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What Are Suspensive Conditions?

And what does this have to do with bridging finance? Read on to find out!

If something is “suspended”, it means it is literally hanging in the air. Figuratively, if something is up in the air, it means it is not a for sure thing. As in, “I am not sure if we are going out for dinner tonight, it’s still up in the air."

A condition is a specific thing that must happen. As in a mom telling her child, “You can watch TV on one condition: if I say bedtime, we switch it off right away!” A condition is also a specific thing that must happen or which is agreed upon in a contract.

So, a suspensive condition is a part of a contract that says the deal is not for sure, it’s up in the air, UNLESS this specific condition or step is done.

It means if “A” happens, then the deal goes ahead. If “A” doesn’t happen, the deal is off. Everyone agrees to this so there is no confusion or upset later. If the deal is off due to a suspensive condition, this is one example where the buyer could or would get his deposit back.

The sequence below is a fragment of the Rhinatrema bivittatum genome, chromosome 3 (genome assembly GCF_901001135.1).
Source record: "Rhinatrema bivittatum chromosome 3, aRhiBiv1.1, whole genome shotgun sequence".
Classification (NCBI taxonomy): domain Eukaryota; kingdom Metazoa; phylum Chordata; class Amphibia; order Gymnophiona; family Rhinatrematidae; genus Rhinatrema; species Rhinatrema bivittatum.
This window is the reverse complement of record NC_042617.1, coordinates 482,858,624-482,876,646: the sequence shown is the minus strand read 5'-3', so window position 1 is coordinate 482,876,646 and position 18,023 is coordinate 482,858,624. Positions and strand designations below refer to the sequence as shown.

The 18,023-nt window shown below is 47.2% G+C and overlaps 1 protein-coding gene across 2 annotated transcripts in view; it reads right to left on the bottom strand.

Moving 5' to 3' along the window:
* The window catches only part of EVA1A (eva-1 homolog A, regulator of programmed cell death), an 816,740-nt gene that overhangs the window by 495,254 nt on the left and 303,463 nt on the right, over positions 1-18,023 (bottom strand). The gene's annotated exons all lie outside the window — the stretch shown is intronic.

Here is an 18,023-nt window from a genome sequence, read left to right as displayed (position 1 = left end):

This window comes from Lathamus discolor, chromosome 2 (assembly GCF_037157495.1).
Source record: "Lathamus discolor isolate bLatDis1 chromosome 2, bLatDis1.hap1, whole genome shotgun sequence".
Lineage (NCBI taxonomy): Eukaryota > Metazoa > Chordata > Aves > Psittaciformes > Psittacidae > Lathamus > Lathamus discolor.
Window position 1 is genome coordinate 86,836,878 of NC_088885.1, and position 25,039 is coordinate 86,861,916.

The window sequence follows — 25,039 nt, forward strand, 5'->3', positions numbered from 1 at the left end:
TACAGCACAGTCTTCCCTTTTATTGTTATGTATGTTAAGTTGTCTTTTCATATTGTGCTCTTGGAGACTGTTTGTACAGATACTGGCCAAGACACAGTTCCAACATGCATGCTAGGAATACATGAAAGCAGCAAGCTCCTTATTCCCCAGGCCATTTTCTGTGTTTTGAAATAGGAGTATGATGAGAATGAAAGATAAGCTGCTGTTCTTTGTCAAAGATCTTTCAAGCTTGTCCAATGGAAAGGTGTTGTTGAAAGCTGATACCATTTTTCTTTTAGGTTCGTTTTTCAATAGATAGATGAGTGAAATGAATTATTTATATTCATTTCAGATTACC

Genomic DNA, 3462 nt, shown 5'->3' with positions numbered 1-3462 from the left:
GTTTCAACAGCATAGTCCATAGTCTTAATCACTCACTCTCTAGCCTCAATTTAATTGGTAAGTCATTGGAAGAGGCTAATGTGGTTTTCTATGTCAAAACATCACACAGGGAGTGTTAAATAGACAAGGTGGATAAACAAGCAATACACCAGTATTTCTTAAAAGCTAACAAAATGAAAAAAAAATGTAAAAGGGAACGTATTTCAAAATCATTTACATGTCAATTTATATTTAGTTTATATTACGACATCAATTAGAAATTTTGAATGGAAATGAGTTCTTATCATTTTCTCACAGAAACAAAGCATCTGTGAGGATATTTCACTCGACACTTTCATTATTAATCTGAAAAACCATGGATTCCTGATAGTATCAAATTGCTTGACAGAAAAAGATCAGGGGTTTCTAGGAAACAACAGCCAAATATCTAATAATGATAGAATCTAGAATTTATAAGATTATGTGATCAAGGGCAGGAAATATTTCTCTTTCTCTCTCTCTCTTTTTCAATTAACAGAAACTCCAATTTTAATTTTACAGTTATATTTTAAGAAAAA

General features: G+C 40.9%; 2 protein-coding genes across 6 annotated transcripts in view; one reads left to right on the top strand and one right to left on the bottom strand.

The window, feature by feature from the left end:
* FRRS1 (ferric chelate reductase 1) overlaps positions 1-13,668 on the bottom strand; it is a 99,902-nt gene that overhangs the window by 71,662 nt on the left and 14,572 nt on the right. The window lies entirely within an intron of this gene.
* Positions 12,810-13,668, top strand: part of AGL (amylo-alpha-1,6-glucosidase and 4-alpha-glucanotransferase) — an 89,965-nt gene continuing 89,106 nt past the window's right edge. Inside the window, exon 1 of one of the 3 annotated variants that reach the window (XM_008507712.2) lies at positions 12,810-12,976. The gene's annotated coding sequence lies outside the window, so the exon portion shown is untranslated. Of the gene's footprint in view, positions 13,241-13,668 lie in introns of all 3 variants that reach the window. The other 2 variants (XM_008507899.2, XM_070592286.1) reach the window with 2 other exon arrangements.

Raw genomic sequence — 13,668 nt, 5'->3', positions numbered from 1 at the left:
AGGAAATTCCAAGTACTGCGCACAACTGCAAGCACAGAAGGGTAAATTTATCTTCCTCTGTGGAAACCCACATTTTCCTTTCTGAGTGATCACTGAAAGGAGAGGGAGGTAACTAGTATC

Examples of Suspensive Conditions:

An example of a suspensive condition is: “I am planning to sell my home to you, but I need another home to live in if I do. I have 30 days to find myself a new home… If I do, the deal is on. If I don’t, I am not obligated to sell you my home.”

Another example: “I am going to buy the home ONLY if I get approval for R1,000,000 from the bank within the next two weeks. If two weeks have gone by and I didn’t get approval for a bond, the deal is off.”

Suspensive conditions are normal parts of contracts. We need to ensure the conditions are met, meaning these things that must be done, get done.

Only when there are no suspensive conditions, or they have been met, are we able to issue bridging finance.


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